The Researcher: Sterling Nesbitt grew up in Mesa, Arizona in a family of four. In his spare time, he plays tennis, paintball, softball and guitar. His interest in paleontology began when he was young having always been interested in biology and how nature works, Sterling is currently a junior attending UCB, and plans to major in Integrative Biology with a Geology minor. He intends to become a professor and teach geology and paleontology. Currently, Sterling is running field expeditions into the Moenkopi Formation (early Mesozoic) with students and volunteers in order to search for important vertebrate fossils.
OUTSTANDING RESEARCHER: STERLING NESBITT
INVESTIGATIONS INTO THE MOENKOPI FORMATION'S VERTEBRATE FAUNA
The Research: Berkeley vertebrate paleontology has been known for its great collections of later Mesozoic age fossils including the famous dinosaurs. Few know that Berkeley also has an amazing collection of vertebrates from the early Mesozoic before the dinosaurs ruled the planet. A diversity of animals that have no modern representatives lived for millions of years before the dinosaurs. New discoveries of these animals have renewed interest in unanswered questions.
Fieldwork in the upper Moenkopi Formation (Early Mesozoic) of Arizona has been conducted for the last four summers and new animals have been discovered. The Moenkopi Formation contains a very important fauna that links Early Triassic faunas to Late Triassic faunas from around the world. In broader scope, the Moenkopi fauna represents a very important transition from a primitive fauna dominated by giant amphibians and primitive reptiles to a more modern fauna consisting of crocodiles, turtles, lizards, mammals, birds and dinosaurs. With the exception of the dinosaurs, most of the groups listed above still survive today.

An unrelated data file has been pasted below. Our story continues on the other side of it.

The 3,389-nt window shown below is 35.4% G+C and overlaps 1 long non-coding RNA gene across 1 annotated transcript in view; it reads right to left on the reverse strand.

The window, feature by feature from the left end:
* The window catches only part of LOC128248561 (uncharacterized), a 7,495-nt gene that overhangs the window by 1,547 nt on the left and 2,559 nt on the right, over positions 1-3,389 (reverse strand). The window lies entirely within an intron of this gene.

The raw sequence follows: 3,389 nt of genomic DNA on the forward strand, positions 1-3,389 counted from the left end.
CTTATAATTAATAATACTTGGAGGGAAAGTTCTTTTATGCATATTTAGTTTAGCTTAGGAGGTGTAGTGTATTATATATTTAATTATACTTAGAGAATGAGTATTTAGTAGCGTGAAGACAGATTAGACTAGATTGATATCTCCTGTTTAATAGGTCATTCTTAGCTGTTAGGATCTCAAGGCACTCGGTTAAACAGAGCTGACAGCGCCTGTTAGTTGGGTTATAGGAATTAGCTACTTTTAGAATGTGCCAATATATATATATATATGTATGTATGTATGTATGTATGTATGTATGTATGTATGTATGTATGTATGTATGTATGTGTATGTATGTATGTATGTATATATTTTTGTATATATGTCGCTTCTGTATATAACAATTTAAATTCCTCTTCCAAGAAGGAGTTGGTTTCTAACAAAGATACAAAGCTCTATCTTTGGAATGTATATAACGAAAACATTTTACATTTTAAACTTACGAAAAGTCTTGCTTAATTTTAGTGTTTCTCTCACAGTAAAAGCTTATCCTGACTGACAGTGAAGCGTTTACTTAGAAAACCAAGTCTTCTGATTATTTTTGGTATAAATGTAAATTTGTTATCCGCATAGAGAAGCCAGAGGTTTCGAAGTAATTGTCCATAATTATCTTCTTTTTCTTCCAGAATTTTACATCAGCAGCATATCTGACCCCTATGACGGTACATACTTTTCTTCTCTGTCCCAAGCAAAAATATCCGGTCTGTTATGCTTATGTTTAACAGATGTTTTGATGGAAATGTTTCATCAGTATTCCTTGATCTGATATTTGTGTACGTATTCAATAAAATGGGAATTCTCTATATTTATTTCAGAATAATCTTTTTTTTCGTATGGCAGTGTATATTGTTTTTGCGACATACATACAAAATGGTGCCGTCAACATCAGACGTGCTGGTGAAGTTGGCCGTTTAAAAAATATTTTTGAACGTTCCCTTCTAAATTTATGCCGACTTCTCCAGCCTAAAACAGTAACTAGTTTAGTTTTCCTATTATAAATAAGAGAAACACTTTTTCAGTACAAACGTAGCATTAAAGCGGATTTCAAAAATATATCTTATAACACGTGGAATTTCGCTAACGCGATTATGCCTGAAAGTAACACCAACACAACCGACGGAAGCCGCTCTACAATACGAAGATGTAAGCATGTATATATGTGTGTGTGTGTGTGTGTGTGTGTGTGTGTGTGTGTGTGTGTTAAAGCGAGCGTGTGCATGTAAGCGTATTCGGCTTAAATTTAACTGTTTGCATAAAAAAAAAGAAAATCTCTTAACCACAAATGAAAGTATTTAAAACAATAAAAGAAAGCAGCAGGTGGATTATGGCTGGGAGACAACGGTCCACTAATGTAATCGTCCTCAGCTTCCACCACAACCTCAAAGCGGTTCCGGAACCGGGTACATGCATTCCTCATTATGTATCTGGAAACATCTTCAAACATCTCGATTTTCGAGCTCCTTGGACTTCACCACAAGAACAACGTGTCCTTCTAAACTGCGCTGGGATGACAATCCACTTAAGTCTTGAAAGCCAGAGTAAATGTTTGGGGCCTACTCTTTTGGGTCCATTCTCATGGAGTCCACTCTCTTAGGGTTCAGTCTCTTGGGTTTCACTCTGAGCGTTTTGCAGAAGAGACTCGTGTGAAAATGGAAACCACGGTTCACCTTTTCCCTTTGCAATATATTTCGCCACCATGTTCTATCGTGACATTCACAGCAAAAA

Currently, a project involving a recently discovered skeleton of a crocodile-like animal, named Arizonasaurus, will help better understand the relationships of a group of animals closely related to crocodiles. Arizonasaurus is a carnivorous upright, quadrapedal, sailbacked reptile that was at the top of the Moenkopi fauna foodweb just before the dinosaurs took over. The partial skeleton of Arizonasaurus is nearly fifty percent complete (including a partial skull) and represents one of the best and earliest one of its kind in existence.
Sterling Nesbitt's faculty research mentor is Professor Kevin Padian, Integrative Biology.